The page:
The Last Word: The benefits of friendlies are plain to see

Israel's match against the Ivory Coast was a superb illustration of the benefits of such encounters.

jeremy last 88 (photo credit: )
jeremy last 88
(photo credit: )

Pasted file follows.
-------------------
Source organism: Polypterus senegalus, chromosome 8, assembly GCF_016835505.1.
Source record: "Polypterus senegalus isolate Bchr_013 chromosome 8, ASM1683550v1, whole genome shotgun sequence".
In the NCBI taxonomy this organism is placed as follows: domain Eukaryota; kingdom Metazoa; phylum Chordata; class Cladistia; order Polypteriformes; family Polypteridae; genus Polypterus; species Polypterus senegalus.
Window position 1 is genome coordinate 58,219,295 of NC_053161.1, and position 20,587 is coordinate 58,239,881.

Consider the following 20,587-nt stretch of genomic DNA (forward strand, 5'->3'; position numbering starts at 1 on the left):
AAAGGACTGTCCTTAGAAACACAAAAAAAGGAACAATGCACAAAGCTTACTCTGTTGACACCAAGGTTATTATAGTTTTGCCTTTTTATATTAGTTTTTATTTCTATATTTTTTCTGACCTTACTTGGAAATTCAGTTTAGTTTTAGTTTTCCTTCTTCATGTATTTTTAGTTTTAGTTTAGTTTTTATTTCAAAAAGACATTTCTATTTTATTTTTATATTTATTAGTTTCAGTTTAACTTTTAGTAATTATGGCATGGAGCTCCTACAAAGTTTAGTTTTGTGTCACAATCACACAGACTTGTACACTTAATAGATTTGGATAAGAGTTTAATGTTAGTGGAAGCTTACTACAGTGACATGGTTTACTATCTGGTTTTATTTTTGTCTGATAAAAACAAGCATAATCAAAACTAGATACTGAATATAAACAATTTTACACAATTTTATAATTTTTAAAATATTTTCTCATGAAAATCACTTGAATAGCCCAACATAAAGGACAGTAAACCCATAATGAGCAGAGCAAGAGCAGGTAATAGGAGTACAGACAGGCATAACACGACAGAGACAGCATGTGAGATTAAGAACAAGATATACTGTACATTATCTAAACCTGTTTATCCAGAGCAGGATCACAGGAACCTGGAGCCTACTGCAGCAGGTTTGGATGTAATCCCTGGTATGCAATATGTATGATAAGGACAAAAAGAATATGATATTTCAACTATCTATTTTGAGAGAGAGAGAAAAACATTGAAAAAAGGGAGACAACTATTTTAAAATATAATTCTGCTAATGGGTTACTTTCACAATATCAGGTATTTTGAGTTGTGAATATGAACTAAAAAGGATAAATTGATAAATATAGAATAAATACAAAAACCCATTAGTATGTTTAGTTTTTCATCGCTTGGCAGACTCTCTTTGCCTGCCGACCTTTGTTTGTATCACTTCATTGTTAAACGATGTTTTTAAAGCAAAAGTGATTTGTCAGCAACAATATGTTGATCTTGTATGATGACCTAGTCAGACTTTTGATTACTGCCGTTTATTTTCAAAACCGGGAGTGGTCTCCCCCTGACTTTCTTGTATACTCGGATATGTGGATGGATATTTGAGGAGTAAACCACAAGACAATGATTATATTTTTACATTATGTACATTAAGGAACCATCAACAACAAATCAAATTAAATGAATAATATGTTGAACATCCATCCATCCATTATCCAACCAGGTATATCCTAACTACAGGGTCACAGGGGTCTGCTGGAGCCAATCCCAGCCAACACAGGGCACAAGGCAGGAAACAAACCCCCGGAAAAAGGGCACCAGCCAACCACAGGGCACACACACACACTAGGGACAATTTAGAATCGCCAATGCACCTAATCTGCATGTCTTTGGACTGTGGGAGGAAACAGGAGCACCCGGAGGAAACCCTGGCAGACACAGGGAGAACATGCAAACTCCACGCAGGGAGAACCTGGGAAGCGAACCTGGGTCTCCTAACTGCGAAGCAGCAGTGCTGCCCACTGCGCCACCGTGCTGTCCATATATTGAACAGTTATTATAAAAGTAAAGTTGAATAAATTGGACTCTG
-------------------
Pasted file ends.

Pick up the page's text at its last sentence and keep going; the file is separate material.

While many have been quick to deride friendly internationals as "meaningless," Israel's match against the Ivory Coast in Ramat Gan on Wednesday was a superb illustration of the benefits of such encounters. It's true that this week's game was never going to be a perfect indicator of how the national team would react when playing a team of a similar level in a competitive match such as a World Cup qualifier - the atmosphere and level of ferocity were nowhere near as high. And a lot can happen in the four months between Wednesday's game and March 28 when Israel hosts Greece for the first of two World Cup qualifiers to be played within a few days. However, it would be foolish to dismiss the friendly as being without use. Like other games of this nature, Wednesday's served as a barometer, giving coach Dror Kashtan to analyze his team and consider his options in terms of improvement. So what can Kashtan take from the game? First the positives. As we have seen on so many occasions, Israel is a side that plays as a team and is far greater than the sum of its parts. Apart from Liverpool's Yossi Benayoun the Israel squad does not contain any other top class stars. But when players like Maccabi Haifa's Biram Kiyal and Betar Jerusalem's Yoav Ziv combine with foreign-based teammates such as Elyaniv Barda and Omer Golan the team comes together and works hard to become difficult to break down. This became apparent on Wednesday when the Ivory Coast took most of the first half to find the net, and then only through a deflection, despite including in its side many high level players who ply their trade in the English Premiership, the German Bundesliga or France's Ligue 1. Chelsea's Solomon Kalou and Didier Drogba failed to score as they appeared to underestimate the resilience of the Israelis. The second positive came from the way Israel scored its two goals - both on the counter attack. The strikes were well taken and illustrated how Kashtan's men have the ability to soak up pressure and then break with speed and precision. Barda's strike in particular, which put Israel 1-0 up after just 18 minutes, had all the hallmarks of a strikers goal and showed why he has done so well in the Belgian league over the last year or so. The third point, which comes from the two goals, is both positive and negative - Israel's reliance on the skill of Benayoun. We should be delighted that Israel captain had such an impressive game and set up both the goals, but it should be a concern to Kashtan that he is the only really classy player in the team. Youngsters Maor Buzaglo and Aviram Bruchian came on in the second half but neither had the impact the fans would be hoping for. The second negative came in the last few minutes when Israel gave into its opponent's pressure and let go of its lead. Just like at the end of the qualifier at Latvia last month the Israeli players were unable to hold on to the win, and were clearly nervous as the game drew to a close. Kashtan needs to work on the psychological preparation in order to ensure that the players don't crumble when they are winning. The games against Greece, which pulled out an impressive 1-1 draw with Italy in its friendly on Wednesday, won't be easy. But this week was an important test for the coach and his staff and will give everyone involved in the national team set up much to think about before the next friendly against Hungary in February.